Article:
Emilie Helmbacher, a French journalist, also testified by video conference.
In an investigation in Madrid in December 2013, she used a hidden camera to record Vela as he appeared to confess to having given Madrigal away as a “gift” in June 1969.
Vela’s lawyer Rafael Casas criticized the hidden camera recording. He said his client had “nothing to do” with the alleged deeds.


One third of UN workers say sexually harassed in past two years

Updated 16 January 2019
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One third of UN workers say sexually harassed in past two years

  • The online survey was completed by 30,364 people from the United Nations and its agencies
  • More than half of those experienced sexual harassment said it happened in an office environment

UNITED NATIONS: One third of UN staff and contractors experienced sexual harassment in the past two years, according to a report released by the United Nations on Tuesday.
The online survey, carried out by Deloitte in November, was completed by 30,364 people from the United Nations and its agencies — just 17 percent of those eligible. In a letter to staff, Secretary-General Antonio Guterres described the response rate as “moderately low.”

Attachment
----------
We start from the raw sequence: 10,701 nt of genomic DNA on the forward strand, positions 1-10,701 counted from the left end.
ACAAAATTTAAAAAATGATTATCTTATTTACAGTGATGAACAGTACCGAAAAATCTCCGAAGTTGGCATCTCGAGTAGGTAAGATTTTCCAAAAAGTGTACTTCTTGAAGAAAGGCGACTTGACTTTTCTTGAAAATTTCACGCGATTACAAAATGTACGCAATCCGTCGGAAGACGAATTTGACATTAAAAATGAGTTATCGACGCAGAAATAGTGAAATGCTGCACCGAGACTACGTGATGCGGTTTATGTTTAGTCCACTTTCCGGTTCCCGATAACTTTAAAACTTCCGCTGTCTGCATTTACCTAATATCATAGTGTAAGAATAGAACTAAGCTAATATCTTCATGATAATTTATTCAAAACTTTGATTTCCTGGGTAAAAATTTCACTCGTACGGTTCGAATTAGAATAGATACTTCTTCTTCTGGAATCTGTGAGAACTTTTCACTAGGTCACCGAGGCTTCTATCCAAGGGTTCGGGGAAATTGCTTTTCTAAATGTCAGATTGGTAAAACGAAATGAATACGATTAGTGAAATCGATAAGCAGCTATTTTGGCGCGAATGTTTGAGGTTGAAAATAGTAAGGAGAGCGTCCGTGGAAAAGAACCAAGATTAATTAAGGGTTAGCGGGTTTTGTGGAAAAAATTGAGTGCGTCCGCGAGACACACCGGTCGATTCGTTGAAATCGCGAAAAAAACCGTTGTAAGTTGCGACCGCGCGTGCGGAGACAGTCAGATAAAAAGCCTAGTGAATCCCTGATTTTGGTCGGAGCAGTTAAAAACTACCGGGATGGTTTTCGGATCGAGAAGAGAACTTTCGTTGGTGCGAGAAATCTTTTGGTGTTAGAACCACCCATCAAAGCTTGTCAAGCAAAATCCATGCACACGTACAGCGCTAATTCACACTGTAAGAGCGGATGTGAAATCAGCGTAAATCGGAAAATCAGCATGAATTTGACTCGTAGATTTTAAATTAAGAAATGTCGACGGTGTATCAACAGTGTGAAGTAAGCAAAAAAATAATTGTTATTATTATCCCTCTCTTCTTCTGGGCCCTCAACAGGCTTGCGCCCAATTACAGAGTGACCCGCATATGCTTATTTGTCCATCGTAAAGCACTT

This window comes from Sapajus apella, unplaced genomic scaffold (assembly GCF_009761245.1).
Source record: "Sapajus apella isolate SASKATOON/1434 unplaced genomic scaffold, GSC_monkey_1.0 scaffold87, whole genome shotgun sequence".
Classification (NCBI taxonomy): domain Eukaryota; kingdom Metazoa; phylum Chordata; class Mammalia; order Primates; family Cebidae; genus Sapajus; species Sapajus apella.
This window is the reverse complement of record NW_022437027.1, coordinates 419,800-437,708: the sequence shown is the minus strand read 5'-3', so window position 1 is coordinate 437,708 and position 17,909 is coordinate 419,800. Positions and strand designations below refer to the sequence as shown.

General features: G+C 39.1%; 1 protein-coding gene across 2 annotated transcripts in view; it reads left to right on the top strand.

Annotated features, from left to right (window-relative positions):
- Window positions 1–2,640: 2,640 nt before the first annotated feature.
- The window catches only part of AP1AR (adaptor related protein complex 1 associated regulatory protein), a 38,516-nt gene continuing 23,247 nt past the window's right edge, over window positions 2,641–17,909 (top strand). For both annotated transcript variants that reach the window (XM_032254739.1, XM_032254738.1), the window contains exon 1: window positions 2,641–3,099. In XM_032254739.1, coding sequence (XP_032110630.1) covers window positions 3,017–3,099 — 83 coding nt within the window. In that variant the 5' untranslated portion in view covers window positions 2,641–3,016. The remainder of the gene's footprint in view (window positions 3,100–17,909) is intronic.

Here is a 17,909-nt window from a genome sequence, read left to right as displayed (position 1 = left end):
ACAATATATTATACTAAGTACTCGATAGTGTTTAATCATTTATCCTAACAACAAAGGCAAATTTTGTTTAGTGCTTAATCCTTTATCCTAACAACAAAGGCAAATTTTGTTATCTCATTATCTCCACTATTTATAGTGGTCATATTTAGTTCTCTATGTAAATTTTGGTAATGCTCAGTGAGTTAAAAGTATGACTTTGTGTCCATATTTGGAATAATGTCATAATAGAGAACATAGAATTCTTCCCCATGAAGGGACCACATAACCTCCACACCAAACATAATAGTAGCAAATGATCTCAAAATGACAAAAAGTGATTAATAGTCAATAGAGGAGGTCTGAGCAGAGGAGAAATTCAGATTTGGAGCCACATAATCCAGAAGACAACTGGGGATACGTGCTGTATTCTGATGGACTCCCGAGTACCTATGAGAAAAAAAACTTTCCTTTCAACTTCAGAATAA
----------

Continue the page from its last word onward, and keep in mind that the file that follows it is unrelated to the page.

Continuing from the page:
“This tells me two things: first — that we still have a long way to go before we are able to fully and openly discuss sexual harassment; and second — that there may also be an ongoing sense of mistrust, perceptions of inaction and lack of accountability,” he wrote.
The survey comes amid the wider “Me Too” movement around the world against sexual harassment and assault.
According to the report, 21.7 percent of respondents said they were subjected to sexual stories or offensive jokes, 14.2 percent received offensive remarks about their appearance, body or sexual activities and 13 percent were targeted by unwelcome attempts to draw them into a discussion on sexual matters.
Some 10.9 percent said they were subjected to gestures or use of body language of a sexual nature, which embarrassed or offended them, and 10.1 percent were touched in way that made them feel uncomfortable.
More than half of those experienced sexual harassment said it happened in an office environment, while 17.1 percent said it happened at a work-related social event. Two out of three harassers were male, according to the survey.
Only one in three people said they took action after experiencing sexual harassment.
Guterres said the report contained “some sobering statistics and evidence of what needs to change to make a harassment-free workplace real for all of us.”
“As an organization founded on equality, dignity and human rights, we must lead by example and set the standard,” he said.
The United Nations has tried to increase transparency and strengthen how it deals with such accusations over the past few years after a string of sexual exploitation and abuse accusations against UN peacekeepers in Africa.
The head of the UN agency for HIV and AIDS is also stepping down in June, six months before his term ends, after an independent panel said that his “defective leadership” tolerated “a culture of harassment, including sexual harassment, bullying, and abuse of power.”